LOS ANGELES – Sustainable energy finance may maintain momentum even as President Trump moves to protect fossil fuel interests.
On June 1, the same day the president announced the U.S. would withdraw from the Paris Agreement, an international accord aimed at reducing carbon emissions, Gurtin Municipal Bond Management unveiled a Municipal Social Advancement strategy designed in part to meet investor demand for sustainable investment products.
The $13 billion asset manager, which specializes in high grade municipal bond portfolios for high net worth individuals, said the strategy enables customization of separately managed municipal bond portfolios that align investors' values with their investments. Investors can tailor those portfolios to emphasize one or a combination of categories including infrastructure, education, and the environment.
Considered a mere niche segment of the investment market a few years ago, sustainable investment products and strategies for muni investors have begun to take off. As more issuers see value in issuing specially-designated “green” bonds or otherwise trumpeting the environmentally friendly nature of their projects, asset managers are increasingly conscious of investors keen to make sustainable investments.
"With the vast majority of municipal bonds being issued to finance projects for the public good, the $3.7 trillion municipal bond market is a natural for socially responsible investment,” said Bill Gurtin, the company’s chief executive and investment officer. “Even so, very few municipal asset managers offer a socially responsible strategy. Given our singular expertise in municipal bond management and our investment in independent municipal research capabilities, we are thrilled to offer this unique new strategy to a clearly underserved market."
Gurtin’s analysis weighs credit metrics across various environmental, social, and governance categories, in what is known as “ESG investing.” The concept has been well established in private sector investing, but even there has grown substantially in recent years.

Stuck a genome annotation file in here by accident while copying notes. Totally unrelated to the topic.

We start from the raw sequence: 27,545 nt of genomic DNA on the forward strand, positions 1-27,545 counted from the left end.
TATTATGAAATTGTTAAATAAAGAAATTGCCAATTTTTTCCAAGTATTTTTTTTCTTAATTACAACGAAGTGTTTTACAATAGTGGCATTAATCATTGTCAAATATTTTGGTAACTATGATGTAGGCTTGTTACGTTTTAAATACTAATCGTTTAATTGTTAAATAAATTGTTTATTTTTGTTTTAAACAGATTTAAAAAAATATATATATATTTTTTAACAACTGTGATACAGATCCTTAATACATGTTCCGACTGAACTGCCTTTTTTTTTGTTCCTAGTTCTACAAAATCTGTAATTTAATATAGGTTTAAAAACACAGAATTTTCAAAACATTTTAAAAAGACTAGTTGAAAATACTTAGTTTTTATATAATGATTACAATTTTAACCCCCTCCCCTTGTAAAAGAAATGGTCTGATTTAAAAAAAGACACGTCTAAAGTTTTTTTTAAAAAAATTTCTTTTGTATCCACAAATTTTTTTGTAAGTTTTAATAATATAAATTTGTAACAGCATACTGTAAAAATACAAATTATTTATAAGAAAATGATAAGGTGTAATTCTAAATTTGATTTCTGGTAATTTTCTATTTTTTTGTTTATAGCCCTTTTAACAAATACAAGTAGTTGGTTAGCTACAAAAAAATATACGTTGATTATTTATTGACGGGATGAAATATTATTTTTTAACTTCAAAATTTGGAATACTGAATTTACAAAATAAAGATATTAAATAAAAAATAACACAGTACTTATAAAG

Emily Robare, Gurtin’s vice president of credit research, said the company had been working toward this strategy since 2014. Not only was credit analysis generally beginning to place more emphasis on environmental risk, but a new wave of younger investors was beginning to demand a more socially-conscious way to invest, she said.
“We were seeing a lot of existing demand,” Robare said. “Younger demographics in particular are interested.”
Carin Pai, executive vice president and director of equity management at Fiduciary Trust Company International, said she has seen much more focus on ESG investments recently, a development she attributed to two factors: demographic changes and increased transparency in investing.
"Millennial and younger generation investors are more interested in how their investments impact their communities and the environment,” Pai said.
Pai said the change in investor attitudes can be illustrated by the private sector example of the annual reports of S&P 500 companies. Some 80% of those companies now include sustainability efforts in their annual reports, versus just 20% five years ago.
The increased interest in this type of investing comes as the question of a sustainable future may be coming to a head.
Most analysts agreed that Trump’s move probably wouldn’t do much to save the coal and oil industries long-term, as the market has expressed a desire to invest in a new generation of technologies. Pai said her clients are dedicated to divestment from fossil-fuel heavy strategies.
"The fact is that the new administration is arguably more pro-fossil fuels than the previous administration," she said, "but the movement is not changing.”